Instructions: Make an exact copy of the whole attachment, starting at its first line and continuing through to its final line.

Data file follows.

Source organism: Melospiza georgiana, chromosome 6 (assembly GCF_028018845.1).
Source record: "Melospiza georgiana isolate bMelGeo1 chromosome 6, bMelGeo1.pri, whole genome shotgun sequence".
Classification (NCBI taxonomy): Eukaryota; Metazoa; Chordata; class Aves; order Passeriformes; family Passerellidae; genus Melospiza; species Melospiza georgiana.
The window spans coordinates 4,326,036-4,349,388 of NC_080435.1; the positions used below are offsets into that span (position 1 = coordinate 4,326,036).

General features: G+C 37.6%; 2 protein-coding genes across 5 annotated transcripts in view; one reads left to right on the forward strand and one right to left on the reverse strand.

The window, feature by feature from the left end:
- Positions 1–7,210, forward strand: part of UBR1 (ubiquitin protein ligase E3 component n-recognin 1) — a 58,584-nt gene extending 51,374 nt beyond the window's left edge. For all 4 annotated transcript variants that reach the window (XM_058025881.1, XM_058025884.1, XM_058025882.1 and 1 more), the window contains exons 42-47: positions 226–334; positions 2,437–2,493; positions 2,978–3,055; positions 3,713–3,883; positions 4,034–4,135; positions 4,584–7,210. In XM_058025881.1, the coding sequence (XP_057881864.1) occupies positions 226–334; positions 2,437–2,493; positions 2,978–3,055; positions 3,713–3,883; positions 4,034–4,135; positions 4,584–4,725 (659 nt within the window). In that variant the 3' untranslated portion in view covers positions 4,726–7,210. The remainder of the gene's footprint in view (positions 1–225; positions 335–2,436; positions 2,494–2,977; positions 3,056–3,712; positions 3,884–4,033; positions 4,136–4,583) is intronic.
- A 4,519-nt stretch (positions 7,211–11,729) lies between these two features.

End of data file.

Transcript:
Source organism: Melospiza georgiana, chromosome 6 (assembly GCF_028018845.1).
Source record: "Melospiza georgiana isolate bMelGeo1 chromosome 6, bMelGeo1.pri, whole genome shotgun sequence".
Classification (NCBI taxonomy): Eukaryota; Metazoa; Chordata; class Aves; order Passeriformes; family Passerellidae; genus Melospiza; species Melospiza georgiana.
The window spans coordinates 4,326,036-4,349,388 of NC_080435.1; the positions used below are offsets into that span (position 1 = coordinate 4,326,036).

General features: G+C 37.6%; 2 protein-coding genes across 5 annotated transcripts in view; one reads left to right on the forward strand and one right to left on the reverse strand.

The window, feature by feature from the left end:
- Positions 1–7,210, forward strand: part of UBR1 (ubiquitin protein ligase E3 component n-recognin 1) — a 58,584-nt gene extending 51,374 nt beyond the window's left edge. For all 4 annotated transcript variants that reach the window (XM_058025881.1, XM_058025884.1, XM_058025882.1 and 1 more), the window contains exons 42-47: positions 226–334; positions 2,437–2,493; positions 2,978–3,055; positions 3,713–3,883; positions 4,034–4,135; positions 4,584–7,210. In XM_058025881.1, the coding sequence (XP_057881864.1) occupies positions 226–334; positions 2,437–2,493; positions 2,978–3,055; positions 3,713–3,883; positions 4,034–4,135; positions 4,584–4,725 (659 nt within the window). In that variant the 3' untranslated portion in view covers positions 4,726–7,210. The remainder of the gene's footprint in view (positions 1–225; positions 335–2,436; positions 2,494–2,977; positions 3,056–3,712; positions 3,884–4,033; positions 4,136–4,583) is intronic.
- A 4,519-nt stretch (positions 7,211–11,729) lies between these two features.